“Find something you love to do and you’ll never have to work a day in your life.”— Harvey MacKay
I don’t work…
Recently I returned from a four-day long-range shooting course. The event was sponsored by Sturm, Ruger & Co and held at the FTW (Fallon Trophy Whitetail) Ranch near Barksdale, Texas. The goal of the course was to shoot the Ruger SR-762 at distances thought by many to be extreme for an AR-type rifle.
Lounge at FTW Ranch
FTW comprises a team that operates hunting adventures and the SAAM (Sportsman’s All-Weather All-Terrain Marksmanship) Training courses on the FTW Ranch, which encompasses 12,000 acres of rugged hills and valleys in the southwestern region of the Texas Hill Country.
The ranch has 15 ranges located throughout the property, most of which are covered. Some targets are as close as 200 yards, and some go beyond 1,000 yards.
The ranch’s lodge is an 8,000-square-foot building that includes a lounge, dining area, and modern classroom complete with huge LED TV. Trophies of animals from all over the world adorn the walls of the lounge and dining area. It is the most impressive collection I have ever seen. Students and guests are housed in seven well-appointed private cabins.
Even the dining area has trophies on display. Meals served at FTW Ranch rivaled what I have had in very expensive restaurants.
On the first morning, we were greeted in the classroom by Tim Fallon, founder and owner of FTW. Tim introduced Doug Prichard, who would be our lead instructor. Doug passed out SAAM manuals and immediately began getting into the subject matter. Each student was also given a range card with dope for 100 to 700 yards, dial-in come-ups and holdover info, plus a manual on the Burris XTR II scope we would be using. Finally, FTW Ranch provided each student with a PAST Super Mag-Plus ambidextrous recoil pad.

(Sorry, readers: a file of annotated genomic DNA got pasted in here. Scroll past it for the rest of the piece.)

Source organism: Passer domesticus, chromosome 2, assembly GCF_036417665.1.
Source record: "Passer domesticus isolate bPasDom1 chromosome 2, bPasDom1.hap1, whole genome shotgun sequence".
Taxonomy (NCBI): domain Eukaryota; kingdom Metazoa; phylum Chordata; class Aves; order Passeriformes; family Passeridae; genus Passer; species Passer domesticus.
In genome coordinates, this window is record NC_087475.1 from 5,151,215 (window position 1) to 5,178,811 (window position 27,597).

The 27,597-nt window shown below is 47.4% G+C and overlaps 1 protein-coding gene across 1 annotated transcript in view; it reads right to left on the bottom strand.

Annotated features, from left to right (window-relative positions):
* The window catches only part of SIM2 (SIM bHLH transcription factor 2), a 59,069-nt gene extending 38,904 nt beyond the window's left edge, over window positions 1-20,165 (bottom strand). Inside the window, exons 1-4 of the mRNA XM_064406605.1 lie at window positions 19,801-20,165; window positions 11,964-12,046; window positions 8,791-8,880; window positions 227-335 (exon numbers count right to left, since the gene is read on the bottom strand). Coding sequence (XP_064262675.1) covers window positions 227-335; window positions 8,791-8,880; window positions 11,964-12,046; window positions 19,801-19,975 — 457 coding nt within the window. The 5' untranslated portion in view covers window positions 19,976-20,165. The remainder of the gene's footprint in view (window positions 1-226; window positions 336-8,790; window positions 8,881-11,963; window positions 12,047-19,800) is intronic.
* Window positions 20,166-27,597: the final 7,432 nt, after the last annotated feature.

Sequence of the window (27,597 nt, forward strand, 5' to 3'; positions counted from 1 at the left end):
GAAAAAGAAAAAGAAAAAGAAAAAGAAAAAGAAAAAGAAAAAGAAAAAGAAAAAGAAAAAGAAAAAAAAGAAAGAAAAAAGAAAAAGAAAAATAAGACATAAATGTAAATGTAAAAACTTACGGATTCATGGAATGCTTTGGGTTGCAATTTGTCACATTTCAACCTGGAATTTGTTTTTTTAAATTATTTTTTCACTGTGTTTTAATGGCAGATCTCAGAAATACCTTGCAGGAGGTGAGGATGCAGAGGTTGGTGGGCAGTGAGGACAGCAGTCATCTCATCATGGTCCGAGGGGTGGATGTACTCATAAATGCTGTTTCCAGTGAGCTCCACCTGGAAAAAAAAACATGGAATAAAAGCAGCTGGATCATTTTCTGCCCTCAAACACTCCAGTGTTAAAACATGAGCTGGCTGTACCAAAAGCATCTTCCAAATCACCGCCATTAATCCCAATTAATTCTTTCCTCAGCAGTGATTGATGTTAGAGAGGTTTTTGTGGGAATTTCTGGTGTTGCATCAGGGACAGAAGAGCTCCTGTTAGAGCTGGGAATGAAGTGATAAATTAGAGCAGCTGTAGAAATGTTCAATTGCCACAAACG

Doug went into the basics and terminology of scopes, and explained the difference between Minute of Angle (MOA) and Milliradian (Mil Rad). One MOA equals one inch at 100 yards, and a Mil Rad equals 3.6 inches at 100 yards. So far, so good.
But when he started talking about ballistic coefficient, angle/degree to cosine multiplier and wind calculations, I started to get a headache, and the eyes of one long-time friend looked as glassy as the eyes of the mounted heads in the lounge.
After this four-hour block of instruction, my mind was set somewhat at ease by Dave Pienaar, a regional sales manger for Ruger. Dave, a former USMC Scout Sniper, told me that what we had just been given would amount to two weeks or more in Scout Sniper School and things would come together once we got on the range and started turning turrets.
Charging dangerous game targets was fun and challenging.
ON THE RANGE
The rifles we used were standard Ruger SR-762s. I had recently had this rifle in for test and evaluation (DOWNRANGE DOMINANCE: Ruger SR-762, February 2014 S.W.A.T.), so I felt quite comfortable with it. Each rifle was marked with the student’s name to ensure they would get the same rifle every day.